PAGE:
Student and Staff Member
Mini-college participants were issued temporary visitor privileges at UCSF, name badges and lab coats. “So much of our planning for this experience was about getting [participants] into the hospital, and to offer [them] a set of knowledge and skills that may be new or taught in a new way, which [they] can apply in [their own] hospitals,” says Arpana R. Vidyarthi, MD, a hospitalist at UCSF and mini-college co-chair.
The first session, hosted by Gurpreet Dhaliwal, MD, assistant professor of medicine, nocturnist, and recipient of a distinguished teaching award at UCSF, led participants through an exercise in clinical reasoning, using a challenging case to exercise diagnostic skills. “When you leave medical training, the assumption is that you’re done, and you will get better and better on the job somehow through experience,” Dr. Dhaliwal explained. However, there is little in the literature addressing how doctors actually get better and what separates those who continue to improve from those who plateau in their careers. “What are the things doctors do to put themselves in the upper 10% of diagnosticians? We know from other fields that innate smartness rarely counts the most, and that expertise is not something that necessarily comes with experience.”
Dr. Dhaliwal recommends a program of “progressive reinvestment” in diagnostics—a deliberate practice of challenging mental processes and learning something new from every case. He also suggests regularly seeking feedback from peers, tracking down what happened to patients treated and whether the discharge diagnosis matched the hospitalist’s initial assessment, and even practicing diagnostic skills with sample cases like the New England Journal of Medicine’s “Case Records of the Massachusetts General Hospital.”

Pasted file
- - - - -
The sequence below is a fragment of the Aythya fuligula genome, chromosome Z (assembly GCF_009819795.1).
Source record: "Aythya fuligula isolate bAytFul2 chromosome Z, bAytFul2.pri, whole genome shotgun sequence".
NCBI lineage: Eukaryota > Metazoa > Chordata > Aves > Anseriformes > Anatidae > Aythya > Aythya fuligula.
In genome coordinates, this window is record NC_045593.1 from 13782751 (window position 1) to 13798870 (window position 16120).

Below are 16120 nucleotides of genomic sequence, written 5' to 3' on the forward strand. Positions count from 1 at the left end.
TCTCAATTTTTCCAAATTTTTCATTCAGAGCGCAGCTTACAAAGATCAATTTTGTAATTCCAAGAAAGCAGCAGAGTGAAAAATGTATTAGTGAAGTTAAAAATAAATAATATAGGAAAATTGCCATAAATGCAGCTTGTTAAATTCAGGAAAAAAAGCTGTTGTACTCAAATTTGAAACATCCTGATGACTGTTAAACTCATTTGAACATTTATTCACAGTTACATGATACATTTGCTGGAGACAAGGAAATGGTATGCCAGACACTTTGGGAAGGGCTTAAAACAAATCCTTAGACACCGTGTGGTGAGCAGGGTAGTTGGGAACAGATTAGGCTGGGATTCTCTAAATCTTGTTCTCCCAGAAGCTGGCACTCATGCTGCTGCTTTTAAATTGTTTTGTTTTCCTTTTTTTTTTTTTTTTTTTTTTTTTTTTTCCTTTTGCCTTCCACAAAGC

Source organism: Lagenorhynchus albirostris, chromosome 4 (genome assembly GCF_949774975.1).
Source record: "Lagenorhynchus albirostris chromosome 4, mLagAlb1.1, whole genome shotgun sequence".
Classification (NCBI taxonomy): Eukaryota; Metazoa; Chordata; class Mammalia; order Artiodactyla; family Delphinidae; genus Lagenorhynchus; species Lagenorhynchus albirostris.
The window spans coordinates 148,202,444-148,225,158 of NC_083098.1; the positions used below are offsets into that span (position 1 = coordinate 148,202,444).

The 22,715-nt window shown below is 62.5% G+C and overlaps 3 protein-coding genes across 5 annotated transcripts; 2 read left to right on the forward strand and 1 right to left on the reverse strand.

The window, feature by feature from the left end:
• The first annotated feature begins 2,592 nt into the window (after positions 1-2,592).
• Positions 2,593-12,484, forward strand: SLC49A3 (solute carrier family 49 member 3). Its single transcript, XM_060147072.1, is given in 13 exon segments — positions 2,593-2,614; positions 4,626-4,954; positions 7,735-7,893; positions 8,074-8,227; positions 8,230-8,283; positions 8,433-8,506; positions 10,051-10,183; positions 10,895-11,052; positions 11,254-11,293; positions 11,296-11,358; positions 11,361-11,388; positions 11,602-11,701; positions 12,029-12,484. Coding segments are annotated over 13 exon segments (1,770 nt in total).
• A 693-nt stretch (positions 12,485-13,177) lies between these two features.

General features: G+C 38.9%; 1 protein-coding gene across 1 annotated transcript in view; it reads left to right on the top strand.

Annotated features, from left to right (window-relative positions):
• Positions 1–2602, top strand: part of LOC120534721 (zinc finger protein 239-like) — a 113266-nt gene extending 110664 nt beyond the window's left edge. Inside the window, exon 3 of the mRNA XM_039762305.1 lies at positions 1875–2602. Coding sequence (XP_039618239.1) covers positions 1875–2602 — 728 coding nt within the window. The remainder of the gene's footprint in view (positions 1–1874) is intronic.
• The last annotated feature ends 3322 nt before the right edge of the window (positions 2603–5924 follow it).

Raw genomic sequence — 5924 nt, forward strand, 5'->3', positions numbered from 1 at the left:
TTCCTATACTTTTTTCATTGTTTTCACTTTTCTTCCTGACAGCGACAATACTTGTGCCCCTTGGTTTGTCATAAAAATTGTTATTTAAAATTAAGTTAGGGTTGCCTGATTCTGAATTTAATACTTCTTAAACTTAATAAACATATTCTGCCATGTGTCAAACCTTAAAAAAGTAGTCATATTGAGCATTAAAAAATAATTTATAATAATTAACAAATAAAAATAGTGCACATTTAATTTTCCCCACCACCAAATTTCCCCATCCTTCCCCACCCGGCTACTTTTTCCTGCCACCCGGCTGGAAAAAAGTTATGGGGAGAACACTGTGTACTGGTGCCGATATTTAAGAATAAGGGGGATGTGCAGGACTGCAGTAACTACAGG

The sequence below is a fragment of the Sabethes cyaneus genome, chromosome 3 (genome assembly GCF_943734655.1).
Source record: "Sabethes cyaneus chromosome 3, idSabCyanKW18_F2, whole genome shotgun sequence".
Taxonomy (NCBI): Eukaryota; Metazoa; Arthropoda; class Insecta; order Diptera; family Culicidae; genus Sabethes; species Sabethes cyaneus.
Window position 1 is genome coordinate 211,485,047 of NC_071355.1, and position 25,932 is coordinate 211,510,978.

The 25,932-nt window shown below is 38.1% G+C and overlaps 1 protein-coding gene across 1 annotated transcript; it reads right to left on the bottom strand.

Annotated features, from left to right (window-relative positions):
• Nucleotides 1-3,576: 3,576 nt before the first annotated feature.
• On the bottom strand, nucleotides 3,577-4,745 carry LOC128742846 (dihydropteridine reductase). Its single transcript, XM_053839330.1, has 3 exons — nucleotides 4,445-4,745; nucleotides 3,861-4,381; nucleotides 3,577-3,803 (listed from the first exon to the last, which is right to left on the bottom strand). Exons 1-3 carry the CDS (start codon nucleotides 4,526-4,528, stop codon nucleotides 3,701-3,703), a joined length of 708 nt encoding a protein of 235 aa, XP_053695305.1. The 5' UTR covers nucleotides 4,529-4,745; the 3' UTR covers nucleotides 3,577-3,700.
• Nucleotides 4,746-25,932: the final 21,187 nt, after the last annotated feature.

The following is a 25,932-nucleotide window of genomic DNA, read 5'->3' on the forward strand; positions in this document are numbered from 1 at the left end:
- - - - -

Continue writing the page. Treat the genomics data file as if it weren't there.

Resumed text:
Participants broke into small groups to visit hospital wards with UCSF neurologists and intensivists, discuss actual cases and practice their examination skills at the bedside. H. Quinny Cheng, MD, a hospitalist and director of the UCSF’s medical consultation and neurosurgery co-management services, walked them through current research and controversies in the pre-operative evaluation and management of surgical patients, including recent data on the use of anti-coagulants, beta blockers, deep vein thrombosis prophylaxis, and drug-eluting coronary artery stents. UCSF respiratory therapist Brian Daniel, RRT, reviewed recent advances in ventilator equipment, including the high-flow nasal cannula.
S. Andrew Josephson, MD, a neurologist and director of the neuro-hospitalist program at UCSF, says hospitalists generally do not have time for full neurological workups on their patients. He suggests high-yield results can be derived from quick assessments of patients’ language, gait, and visual fields.
“I thought the neurology session was fantastic,” says participant Marcus Zachary, MD, group leader for Cogent Healthcare of California at St. Francis Memorial Hospital in San Francisco. “I know across the country hospitalists are being asked to bear a heavy load in this area, and we’re not really prepared. Neurologists don’t want to come into the hospital, and hospitalists increasingly are plugging the gap.”
Dr. Wachter convened a Department of Hospital Medicine case conference discussion of a real patient. He also led a simulated root cause analysis discussion of an actual medical error, which occurred at UCSF when the wrong patient was given an unnecessary cardiovascular physiology procedure scheduled for a different patient with a similar sounding name. Organized discussion of medical errors, led by UCSF hospitalists, take place weekly at the medical center.